In another embodiment, the present invention provides a method of servicing a well bore comprising providing a hydrophobic well bore servicing composition comprising a liquid hardenable resin, a hardening agent, and a low-density weighting material; introducing the well bore servicing composition into a well bore below a desired location, the well bore comprising a well bore fluid; allowing the well bore servicing composition to migrate through the well bore fluid to the desired location in the well bore; and allowing the liquid hardenable resin to at least partially harden to form a well bore plug at the desired location in the well bore.

In yet another embodiment, the present invention provides a method of servicing a well bore comprising providing a hydrophobic well bore servicing composition comprising a liquid hardenable resin, a hardening agent, and a high-density weighting material; introducing the well bore servicing composition into a well bore above a desired location, the well bore comprising a well bore fluid; allowing the well bore servicing composition to migrate through the well bore fluid to the desired location in the well bore; and allowing the liquid hardenable resin to at least partially harden to form a well bore plug at the desired location in the well bore.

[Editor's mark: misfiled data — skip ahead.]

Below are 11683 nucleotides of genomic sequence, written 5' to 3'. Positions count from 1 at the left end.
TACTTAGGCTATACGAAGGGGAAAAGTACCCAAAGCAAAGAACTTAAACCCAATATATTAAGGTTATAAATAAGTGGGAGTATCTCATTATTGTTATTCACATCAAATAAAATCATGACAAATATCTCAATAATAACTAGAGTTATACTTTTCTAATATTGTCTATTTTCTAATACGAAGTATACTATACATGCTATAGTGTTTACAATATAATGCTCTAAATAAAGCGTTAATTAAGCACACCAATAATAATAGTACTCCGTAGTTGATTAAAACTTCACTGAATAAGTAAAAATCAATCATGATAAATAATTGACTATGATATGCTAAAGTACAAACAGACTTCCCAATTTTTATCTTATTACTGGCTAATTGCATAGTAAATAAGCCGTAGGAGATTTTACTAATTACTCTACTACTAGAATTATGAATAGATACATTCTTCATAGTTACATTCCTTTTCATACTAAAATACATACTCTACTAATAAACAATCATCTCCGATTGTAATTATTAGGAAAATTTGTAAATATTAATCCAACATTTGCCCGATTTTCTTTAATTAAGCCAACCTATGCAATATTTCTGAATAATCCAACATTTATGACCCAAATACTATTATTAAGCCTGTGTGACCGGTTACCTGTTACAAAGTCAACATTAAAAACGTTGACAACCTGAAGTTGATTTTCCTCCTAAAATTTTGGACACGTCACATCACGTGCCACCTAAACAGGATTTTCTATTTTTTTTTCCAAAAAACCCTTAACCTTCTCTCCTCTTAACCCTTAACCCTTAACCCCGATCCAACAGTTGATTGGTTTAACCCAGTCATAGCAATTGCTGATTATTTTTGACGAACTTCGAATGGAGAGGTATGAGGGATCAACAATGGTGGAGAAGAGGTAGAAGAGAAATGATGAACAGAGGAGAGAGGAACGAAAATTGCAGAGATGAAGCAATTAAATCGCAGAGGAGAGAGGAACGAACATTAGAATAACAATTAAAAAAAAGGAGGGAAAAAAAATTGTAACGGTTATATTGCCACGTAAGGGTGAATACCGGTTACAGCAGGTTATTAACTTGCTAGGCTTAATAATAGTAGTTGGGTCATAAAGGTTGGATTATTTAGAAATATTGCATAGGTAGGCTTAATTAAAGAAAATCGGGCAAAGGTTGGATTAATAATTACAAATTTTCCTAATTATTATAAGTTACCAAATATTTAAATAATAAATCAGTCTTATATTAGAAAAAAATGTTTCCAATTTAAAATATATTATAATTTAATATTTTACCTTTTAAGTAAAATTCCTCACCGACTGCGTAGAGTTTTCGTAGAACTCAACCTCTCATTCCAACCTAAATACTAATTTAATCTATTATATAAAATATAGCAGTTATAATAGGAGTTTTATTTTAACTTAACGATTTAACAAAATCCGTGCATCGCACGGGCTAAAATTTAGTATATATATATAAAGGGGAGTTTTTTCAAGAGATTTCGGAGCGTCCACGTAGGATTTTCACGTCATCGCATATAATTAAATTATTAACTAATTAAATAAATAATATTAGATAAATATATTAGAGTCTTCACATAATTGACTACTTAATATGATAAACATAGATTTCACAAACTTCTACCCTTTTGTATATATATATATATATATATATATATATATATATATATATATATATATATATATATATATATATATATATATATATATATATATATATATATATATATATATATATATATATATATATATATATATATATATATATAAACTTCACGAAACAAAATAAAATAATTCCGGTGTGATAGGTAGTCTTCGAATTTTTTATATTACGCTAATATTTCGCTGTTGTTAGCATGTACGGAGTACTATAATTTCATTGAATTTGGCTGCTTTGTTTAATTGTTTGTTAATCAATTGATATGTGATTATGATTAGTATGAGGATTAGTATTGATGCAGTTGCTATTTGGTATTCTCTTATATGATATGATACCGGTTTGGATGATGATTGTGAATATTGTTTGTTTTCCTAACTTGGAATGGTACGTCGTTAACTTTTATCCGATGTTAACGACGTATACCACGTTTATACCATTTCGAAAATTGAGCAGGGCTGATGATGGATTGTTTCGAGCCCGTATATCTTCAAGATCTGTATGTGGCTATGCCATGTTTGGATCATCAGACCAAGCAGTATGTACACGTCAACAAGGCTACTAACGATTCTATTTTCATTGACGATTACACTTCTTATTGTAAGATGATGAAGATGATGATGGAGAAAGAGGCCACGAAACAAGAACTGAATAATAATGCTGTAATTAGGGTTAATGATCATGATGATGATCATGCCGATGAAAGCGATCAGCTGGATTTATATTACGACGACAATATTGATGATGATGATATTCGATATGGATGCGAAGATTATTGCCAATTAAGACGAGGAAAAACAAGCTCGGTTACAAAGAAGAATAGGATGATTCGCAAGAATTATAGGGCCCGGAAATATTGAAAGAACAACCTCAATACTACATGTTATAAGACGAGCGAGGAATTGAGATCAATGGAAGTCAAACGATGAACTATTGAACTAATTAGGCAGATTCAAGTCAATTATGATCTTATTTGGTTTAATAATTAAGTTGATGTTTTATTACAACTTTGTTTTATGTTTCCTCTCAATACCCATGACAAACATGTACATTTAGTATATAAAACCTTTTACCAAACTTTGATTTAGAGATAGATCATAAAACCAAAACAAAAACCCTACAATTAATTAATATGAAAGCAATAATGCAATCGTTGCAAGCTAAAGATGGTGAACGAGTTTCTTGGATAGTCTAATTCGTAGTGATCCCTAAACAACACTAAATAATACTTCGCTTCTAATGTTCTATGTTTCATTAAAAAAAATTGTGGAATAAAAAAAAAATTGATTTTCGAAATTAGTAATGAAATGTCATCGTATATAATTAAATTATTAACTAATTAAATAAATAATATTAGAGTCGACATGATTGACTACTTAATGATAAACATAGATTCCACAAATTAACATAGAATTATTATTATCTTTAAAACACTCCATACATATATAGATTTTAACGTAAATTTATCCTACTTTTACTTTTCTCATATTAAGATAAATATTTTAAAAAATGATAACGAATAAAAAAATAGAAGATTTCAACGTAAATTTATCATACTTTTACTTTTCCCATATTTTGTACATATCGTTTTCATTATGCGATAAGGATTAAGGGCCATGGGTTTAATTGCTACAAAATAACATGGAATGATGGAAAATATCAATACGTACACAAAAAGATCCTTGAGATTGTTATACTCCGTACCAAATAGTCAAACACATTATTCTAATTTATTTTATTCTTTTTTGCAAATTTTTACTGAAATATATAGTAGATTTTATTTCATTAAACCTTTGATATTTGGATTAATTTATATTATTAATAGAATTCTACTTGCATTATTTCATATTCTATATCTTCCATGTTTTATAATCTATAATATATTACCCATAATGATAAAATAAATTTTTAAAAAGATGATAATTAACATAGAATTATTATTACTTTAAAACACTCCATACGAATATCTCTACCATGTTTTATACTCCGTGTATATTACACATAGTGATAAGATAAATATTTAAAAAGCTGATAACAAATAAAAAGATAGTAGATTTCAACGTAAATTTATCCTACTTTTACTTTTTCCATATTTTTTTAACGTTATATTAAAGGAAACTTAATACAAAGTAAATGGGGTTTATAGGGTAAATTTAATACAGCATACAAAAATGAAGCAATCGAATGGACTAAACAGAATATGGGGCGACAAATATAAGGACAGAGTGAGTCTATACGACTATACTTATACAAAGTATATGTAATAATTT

In another embodiment, the present invention provides a method comprising providing a hydrophobic well bore servicing composition comprising a liquid hardenable resin, a hardening agent, and a weighting material; introducing the well bore servicing composition into an annulus between a pipe string and a subterranean formation; and allowing the well bore servicing composition to at least partially harden within the annulus.

To facilitate a better understanding of the present invention, the following examples of specific embodiments are given. In no way should the following examples be read to limit or define the entire scope of the invention.

EXAMPLE 1

In order to illustrate the compressive strengths and pumping properties of particular embodiments of the present invention, various samples were prepared and tested using two different compositions comprising a liquid hardenable resin and either a low- or high-density weighting material.